Introduction: The Journey Begins xi CHAPTER 1 Subjective Doesn t Work in the Market: Technical Analysis Is the Objective Standard 1 The Guru Syndrome 1 The Pitfalls of Fundamental Analysis 2 Technical Indicators: Adding Subjectivity to the Chart 5 Approaching the Markets Objectively 8 In Summary 14 CHAPTER 2 Candlestick Analysis: Using the Language of Candles to Profit from Market Moves 17 A Single Candle 18 Multiple Candle Formations 21 Failure Is Not Always Bad 29 In Summary 31 CHAPTER 3 Support and Resistance: Price Is King 33 Price Patterns 33 Recognizing Reference Points 36 The Two Forms of Support and Resistance: Major and Minor 40 How Support and Resistance Areas Form 46 In Summary 56 CHAPTER 4 Moving Averages the Right Way: Visual Aids to Price Action 57 A Valuable Technical Measurement 57 Convergence Can Help 63 Moving Averages as Focal Areas 67 Staying Objective 69 A Few Good Rules While Using Moving Averages 74 Other Points to Consider 75 Moving Averages to Find Plays 78 In Summary 79 CHAPTER 5 Volume Is Money: Commitment to Prices 81 The Fallacies of Volume 81 Using Volume Properly 85 The Primary Uses of Volume 87 Volume As It Relates to Tradability 98 In Summary 101 CHAPTER 6 Retracement Analysis: Using Retracement Analysis to Continue Your Move 103 The Concept of Retracements 103 To Retrace or Not to Retrace? 106 Retracements Imply a Trend 107 Continuing To Keep It Objective 111 What Lies Beyond 60 Percent? 111 Retracement Levels in Downtrends 114 A Special Retracement Pattern 115 Retracement Levels in Sideways Trends 117 What Lies Beyond 100 Percent? 118 The Bigger Picture 121 In Summary 123 CHAPTER 7 Bar-by-Bar Analysis: Each Bar Tells Us Something 125 Objectivity Is Still the Goal 126 A Quick Review of Individual Bars 126 How the Bars Interact 128 Additional Thoughts 135 In Summary 137 CHAPTER 8 Market Internals: Examining the Direction of the Market 139 Determining Price Movement 141 When to Be Different 143 Favorite Market Internals 143 A Quick Overview of Intermarket Analysis 157 In Summary 158 CHAPTER 9 Relative Strength: Relative Strength Defined 159 Identifying Different Types of Relative Strength 160 Is Relative Strength Always Good? 166 Relative Strength and Weakness with Morning Gaps 170 Relative Strength with Sector Analysis 172 Relative Strength to Market Internals 173 In Summary 174 CHAPTER 10 The Trend Is Your Friend: There Are Only Three Directions 177 What Makes a Trend? 178 Pivots 178 When Pivots Come Together 182 Some Subjective Guidance 186 Keeping It Clean 188 Checking the Reaction 192 Final Thoughts 198 In Summary 200 CHAPTER 11 Shoot the Gap: What Is a Gap? 203 What Causes a Gap? 206 Fallacies about Gaps 207 Gaps and the Daily Chart 209 The Intraday Play 214 In Summary 219 CHAPTER 12 Frame-by-Frame: The Concept of Multiple Time Frames 221 Which Time Frames? 221 The First Goal of Using Multiple Time Frames 223 A Powerful Concept Emerges 228 Warning Signs in the Micro Trend 230 Hidden Patterns 233 In Summary 236 CHAPTER 13 Making Failure Work for You: Recognizing When Patterns Fail 239 Did the Play Stop, or Did the Pattern Fail? 241 When Good Patterns Fail 242 Capitalizing on Predictable Failures 246 Expected (or Unexpected) Failure 248 In Summary 250 CHAPTER 14 Manage the Trade and the Money: The Missing Link 253 Managing the Money Share Size 253 How Much to Risk 257 Managing the Money Throughout the Day 259 Considerations When Swing Trading 260 Basic Trade Management Concepts 262 Managing the Trade Staying with the Trend 264 Managing the Trade Zooming Down 265 In Summary 267 CHAPTER 15 Getting Through a Typical Trading Day: Strategies to Incorporate into Your Daily Routine 271 Beginning Your Day 271 Planning Your Trade, Trading Your Plan 273 After the Close 275 Maximizing the Winners, and Handling the Losers Properly 277 CHAPTER 16 There Is Only One Truth in the Markets 279 Price Is King 279 Appendix A: Abbreviations 283 Appendix B: Trade Types 285 Glossary 287 About the Companion Website 299 Index 301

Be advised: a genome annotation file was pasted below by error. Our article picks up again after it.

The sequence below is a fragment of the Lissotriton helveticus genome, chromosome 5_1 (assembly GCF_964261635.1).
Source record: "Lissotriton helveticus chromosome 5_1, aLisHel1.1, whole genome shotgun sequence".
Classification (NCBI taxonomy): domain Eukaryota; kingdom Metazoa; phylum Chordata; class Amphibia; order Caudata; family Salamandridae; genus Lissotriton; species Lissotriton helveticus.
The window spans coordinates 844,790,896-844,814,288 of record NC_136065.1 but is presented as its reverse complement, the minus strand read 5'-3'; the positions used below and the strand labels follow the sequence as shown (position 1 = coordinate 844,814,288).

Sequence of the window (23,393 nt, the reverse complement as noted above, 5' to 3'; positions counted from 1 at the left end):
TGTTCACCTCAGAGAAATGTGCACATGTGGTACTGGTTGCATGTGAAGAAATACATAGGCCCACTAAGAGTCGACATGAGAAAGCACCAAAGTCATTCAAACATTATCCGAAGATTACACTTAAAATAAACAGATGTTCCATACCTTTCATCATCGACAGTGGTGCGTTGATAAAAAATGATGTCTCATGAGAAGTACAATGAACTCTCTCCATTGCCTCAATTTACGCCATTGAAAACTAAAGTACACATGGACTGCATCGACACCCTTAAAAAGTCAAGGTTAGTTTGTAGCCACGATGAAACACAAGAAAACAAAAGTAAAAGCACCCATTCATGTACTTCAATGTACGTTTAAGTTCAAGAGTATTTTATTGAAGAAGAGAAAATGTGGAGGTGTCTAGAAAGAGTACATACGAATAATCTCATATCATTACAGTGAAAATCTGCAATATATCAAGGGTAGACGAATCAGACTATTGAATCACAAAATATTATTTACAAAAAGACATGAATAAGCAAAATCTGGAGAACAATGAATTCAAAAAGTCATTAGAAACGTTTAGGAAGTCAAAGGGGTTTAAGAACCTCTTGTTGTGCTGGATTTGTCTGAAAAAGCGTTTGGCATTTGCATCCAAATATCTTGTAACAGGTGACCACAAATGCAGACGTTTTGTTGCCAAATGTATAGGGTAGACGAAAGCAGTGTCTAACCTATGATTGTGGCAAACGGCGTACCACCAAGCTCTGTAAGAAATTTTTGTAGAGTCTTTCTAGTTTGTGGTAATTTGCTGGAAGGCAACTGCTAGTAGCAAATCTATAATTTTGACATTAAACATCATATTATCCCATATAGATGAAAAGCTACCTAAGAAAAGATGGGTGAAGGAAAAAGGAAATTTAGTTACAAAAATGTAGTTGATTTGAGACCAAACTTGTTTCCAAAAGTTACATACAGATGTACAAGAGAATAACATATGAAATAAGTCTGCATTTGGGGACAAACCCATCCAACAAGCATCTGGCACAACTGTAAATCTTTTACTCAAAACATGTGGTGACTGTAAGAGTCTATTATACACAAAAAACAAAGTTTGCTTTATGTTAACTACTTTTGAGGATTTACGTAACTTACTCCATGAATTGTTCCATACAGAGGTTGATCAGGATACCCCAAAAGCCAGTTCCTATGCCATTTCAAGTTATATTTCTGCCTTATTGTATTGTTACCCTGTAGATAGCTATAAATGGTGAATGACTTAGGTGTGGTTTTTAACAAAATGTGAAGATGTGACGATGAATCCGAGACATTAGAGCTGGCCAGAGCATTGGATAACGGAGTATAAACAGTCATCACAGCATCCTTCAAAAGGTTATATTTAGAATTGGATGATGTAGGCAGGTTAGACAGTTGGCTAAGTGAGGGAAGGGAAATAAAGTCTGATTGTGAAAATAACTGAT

Greg Capra is president and CEO of Pristine Capital Holdings, Inc., the nation's leading educational service for self-directed traders. He has 15 years of experience as a day trader and swing trader. Many years ago, Capra realized how to collect valuable intra-day information from stock quotes and store them into an orderly computerized system. He utilized a program called SuperTic to track and evaluate this information, which led him to his pursuit of intra- day trading tactics. In those days, free online stock charts and quotes were not widely available, and institutional traders had a great advantage over the individual trader. Today, the playing field is more level. Capra saw an opportunity to build an educational and research firm for selfdirected, independent traders. This meant that ordinary people could now possess a sophisticated level of research on par with institutional traders and hedge funds. Capra developed The Pristine Swing Trader, an advisory newsletter with over 60,000 subscribers, and is co-author of the book, Tools and Tactics for the Master Day Trader (McGraw-Hill, 2000). Pristine.com was founded in 1994 and combines publication-based education with seminars and education services aimed at helping traders gain an intuitive understanding of the markets. Over 400 seminars are conducted each year around the world. Before founding Pristine, Capra spent 15 years running his own business. Since founding Pristine.com, his desire has been to educate the individual investor in quantitative analysis of market movements.